gender can affect mental health diagnoses
Many of us have heard that 1 in 68 children are diagnosed with autism, but the overwhelming majority of those children are boys. A new study suggests this may be because providers fail to recognize the signs of autism in girls. The reason? Gender-based empathy conditioning.
People with autism often appear to lack empathy or recognize social cues. According to the study, however, girls on the spectrum show outward signs of empathy. Researchers believe this is because gender conditioning to master social skills is much stronger in girls. So girls with autism may appear to understand social cues even when they don't.
Worldwide, Depression is the Leading Cause of Disability
The leading cause of disability isn't cancer or chronic pain, though public health campaigns might make you think otherwise. According to data from the World Health Organization (WHO), depression is the leading cause of disability worldwide. What's more, it's held that place for many years.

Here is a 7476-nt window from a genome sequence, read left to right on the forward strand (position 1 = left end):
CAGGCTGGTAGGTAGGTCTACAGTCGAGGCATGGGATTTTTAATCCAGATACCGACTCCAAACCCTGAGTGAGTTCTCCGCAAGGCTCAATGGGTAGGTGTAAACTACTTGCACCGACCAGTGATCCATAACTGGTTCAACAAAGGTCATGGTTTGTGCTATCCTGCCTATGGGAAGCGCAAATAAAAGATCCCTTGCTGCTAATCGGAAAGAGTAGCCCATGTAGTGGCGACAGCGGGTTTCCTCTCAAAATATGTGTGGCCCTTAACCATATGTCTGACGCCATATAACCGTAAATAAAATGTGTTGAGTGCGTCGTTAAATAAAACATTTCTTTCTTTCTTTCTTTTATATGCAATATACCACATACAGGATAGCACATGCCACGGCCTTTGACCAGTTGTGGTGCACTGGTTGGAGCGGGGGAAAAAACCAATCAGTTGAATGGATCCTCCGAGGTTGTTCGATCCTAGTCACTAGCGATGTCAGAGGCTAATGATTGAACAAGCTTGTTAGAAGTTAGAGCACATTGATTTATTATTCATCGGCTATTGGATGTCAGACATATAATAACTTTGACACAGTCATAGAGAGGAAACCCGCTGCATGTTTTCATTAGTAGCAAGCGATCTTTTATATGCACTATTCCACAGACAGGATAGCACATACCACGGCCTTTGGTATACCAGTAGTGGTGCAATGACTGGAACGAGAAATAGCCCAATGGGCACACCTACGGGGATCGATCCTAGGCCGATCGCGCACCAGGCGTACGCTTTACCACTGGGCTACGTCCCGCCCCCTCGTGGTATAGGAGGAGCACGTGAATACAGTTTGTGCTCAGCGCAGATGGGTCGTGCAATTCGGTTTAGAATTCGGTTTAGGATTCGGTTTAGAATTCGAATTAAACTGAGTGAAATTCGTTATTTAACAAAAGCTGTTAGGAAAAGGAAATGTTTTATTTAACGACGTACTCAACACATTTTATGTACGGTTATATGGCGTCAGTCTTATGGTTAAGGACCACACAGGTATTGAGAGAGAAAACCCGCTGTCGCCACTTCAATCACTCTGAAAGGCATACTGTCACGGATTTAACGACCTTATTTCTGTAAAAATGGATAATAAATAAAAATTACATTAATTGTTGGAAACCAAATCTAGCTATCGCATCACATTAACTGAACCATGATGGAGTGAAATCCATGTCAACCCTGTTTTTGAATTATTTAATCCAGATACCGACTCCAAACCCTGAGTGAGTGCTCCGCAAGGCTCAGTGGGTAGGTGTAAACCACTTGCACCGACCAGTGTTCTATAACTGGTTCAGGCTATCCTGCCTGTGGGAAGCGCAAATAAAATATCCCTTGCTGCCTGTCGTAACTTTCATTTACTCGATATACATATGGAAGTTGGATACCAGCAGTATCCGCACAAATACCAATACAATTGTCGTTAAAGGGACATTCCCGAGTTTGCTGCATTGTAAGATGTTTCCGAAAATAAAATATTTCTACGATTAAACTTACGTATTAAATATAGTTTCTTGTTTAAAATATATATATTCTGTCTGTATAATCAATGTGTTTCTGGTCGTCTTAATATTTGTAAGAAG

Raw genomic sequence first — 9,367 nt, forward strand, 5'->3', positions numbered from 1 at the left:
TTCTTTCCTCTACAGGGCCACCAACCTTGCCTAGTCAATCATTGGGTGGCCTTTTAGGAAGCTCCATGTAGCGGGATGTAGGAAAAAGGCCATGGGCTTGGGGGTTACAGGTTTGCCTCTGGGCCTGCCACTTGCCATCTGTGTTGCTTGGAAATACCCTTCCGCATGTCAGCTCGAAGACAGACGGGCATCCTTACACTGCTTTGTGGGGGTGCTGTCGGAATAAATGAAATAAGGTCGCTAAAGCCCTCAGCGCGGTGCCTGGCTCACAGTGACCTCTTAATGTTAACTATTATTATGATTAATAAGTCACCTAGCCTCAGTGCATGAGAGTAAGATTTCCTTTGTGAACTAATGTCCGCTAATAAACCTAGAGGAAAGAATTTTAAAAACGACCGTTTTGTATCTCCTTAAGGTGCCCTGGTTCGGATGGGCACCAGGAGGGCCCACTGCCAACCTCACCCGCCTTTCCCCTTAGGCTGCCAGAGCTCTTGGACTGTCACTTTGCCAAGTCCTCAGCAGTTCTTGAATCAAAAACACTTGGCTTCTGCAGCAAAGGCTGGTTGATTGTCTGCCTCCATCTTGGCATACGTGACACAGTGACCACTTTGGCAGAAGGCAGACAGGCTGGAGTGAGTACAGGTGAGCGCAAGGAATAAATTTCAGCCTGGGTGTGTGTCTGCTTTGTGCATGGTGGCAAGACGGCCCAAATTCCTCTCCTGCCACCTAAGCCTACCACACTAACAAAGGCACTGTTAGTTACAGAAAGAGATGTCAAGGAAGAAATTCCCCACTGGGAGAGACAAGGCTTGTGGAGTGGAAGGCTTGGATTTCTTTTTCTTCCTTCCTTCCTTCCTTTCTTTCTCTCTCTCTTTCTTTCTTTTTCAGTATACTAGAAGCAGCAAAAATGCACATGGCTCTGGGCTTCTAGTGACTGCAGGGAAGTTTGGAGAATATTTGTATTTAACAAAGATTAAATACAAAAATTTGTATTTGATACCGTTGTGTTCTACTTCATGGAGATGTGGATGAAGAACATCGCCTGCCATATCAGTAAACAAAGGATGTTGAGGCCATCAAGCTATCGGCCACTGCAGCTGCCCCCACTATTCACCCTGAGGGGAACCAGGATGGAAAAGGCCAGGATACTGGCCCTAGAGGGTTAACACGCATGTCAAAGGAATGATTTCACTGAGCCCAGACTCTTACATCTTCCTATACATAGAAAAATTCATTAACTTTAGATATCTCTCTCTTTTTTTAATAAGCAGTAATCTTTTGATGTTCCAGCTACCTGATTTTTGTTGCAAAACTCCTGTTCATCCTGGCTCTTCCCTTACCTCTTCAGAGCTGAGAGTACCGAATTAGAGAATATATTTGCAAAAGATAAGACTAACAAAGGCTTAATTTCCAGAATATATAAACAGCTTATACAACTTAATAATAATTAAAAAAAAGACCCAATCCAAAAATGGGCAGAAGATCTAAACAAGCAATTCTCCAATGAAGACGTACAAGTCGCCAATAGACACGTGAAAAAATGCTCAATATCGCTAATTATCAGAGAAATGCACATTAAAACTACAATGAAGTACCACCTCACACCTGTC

Even more troubling, despite burgeoning awareness, the rate of depression is not getting better. Particularly in developing nations, people often do not receive treatment for symptoms of depression. And between 2005-2015, the rate of depression actually increased by 18%.
mental and physical health are inseparable
Media portrayals often talk about mental and physical health, or discuss how one supports the other. This isn't anything new. Philosophers, scientists, and laypeople of all varieties have been separating the mind from the body for generations.
Research increasingly points to the link between the two. For example, some studies suggest that chronic inflammation may cause depression. Others have found that mental illness can affect physical health, or lead to symptoms of chronic pain. The role of exercise in fighting mental illness is well documented. People taking some chemotherapy drugs may be more vulnerable to depression, even when researchers control for the already depressing effects of having cancer. And a new study just linked consuming low-fat, rather than whole-fat, dairy to a lowered risk of depression.
The invisible line between the mind and body is imaginary. Our thoughts reside in the brain, and the brain lives in the body. It's affected by what we eat, how we spend our time, and our overall health.